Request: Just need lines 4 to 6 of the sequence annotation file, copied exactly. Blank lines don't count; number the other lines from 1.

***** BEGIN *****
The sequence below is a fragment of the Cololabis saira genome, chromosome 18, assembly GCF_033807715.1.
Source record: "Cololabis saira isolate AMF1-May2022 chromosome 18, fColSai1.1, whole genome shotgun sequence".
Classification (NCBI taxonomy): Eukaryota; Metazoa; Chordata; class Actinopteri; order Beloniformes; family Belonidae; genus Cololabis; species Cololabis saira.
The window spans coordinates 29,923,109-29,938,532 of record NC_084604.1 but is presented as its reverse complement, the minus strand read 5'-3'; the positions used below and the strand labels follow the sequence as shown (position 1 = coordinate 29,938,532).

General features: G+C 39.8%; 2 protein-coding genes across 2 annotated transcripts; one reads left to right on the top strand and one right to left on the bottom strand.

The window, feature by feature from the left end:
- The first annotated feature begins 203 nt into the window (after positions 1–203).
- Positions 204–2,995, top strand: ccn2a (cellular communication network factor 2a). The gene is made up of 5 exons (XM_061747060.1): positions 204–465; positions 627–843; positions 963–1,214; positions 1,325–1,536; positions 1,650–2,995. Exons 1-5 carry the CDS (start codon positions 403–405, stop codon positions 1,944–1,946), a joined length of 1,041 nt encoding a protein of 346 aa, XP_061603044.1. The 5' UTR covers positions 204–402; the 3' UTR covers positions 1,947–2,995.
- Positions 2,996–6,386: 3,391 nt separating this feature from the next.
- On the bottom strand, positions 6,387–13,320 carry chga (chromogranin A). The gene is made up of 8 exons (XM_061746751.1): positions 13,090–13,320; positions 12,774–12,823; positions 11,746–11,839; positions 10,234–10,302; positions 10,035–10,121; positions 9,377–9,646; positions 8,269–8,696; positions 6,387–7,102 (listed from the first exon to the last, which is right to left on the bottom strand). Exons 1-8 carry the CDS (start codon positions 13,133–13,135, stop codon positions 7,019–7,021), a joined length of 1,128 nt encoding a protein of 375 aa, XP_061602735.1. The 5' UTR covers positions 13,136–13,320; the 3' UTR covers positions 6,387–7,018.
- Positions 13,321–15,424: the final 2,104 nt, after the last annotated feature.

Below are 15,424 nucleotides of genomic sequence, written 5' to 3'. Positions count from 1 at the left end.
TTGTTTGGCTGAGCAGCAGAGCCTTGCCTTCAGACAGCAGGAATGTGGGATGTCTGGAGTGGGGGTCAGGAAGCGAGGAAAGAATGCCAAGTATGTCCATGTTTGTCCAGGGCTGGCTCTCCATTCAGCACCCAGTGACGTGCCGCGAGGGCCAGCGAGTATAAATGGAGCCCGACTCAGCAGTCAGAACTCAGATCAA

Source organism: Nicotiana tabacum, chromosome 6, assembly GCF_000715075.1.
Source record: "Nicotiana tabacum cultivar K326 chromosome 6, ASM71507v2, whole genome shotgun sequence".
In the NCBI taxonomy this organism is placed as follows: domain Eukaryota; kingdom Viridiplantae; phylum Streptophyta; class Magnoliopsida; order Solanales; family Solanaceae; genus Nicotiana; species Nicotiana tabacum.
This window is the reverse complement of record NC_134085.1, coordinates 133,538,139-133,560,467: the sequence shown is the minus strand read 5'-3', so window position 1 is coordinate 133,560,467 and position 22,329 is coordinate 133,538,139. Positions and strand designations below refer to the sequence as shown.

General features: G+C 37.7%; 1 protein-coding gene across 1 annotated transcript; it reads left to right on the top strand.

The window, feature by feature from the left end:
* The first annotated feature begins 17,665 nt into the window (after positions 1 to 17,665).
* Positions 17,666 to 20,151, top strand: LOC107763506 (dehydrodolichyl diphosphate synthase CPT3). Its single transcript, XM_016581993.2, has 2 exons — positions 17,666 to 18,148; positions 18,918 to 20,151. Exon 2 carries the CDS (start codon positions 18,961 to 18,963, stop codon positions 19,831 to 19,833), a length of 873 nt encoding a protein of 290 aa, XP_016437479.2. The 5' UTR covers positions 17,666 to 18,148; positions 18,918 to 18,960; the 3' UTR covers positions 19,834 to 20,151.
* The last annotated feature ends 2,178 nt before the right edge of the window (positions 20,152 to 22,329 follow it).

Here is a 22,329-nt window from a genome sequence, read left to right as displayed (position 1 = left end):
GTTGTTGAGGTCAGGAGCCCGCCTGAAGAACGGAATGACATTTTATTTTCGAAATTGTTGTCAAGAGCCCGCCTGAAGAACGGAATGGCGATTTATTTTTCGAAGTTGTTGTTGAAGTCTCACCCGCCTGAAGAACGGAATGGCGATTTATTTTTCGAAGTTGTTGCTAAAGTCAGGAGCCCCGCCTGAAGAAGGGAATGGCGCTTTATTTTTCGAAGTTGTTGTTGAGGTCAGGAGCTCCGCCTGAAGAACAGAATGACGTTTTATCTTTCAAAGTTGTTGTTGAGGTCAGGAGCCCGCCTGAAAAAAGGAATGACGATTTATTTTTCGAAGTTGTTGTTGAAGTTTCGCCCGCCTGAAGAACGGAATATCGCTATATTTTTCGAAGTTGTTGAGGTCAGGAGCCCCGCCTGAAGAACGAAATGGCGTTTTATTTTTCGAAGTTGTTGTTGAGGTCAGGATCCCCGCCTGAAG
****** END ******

The window spans coordinates 29,923,109-29,938,532 of record NC_084604.1 but is presented as its reverse complement, the minus strand read 5'-3'; the positions used below and the strand labels follow the sequence as shown (position 1 = coordinate 29,938,532).

General features: G+C 39.8%; 2 protein-coding genes across 2 annotated transcripts; one reads left to right on the top strand and one right to left on the bottom strand.

The window, feature by feature from the left end: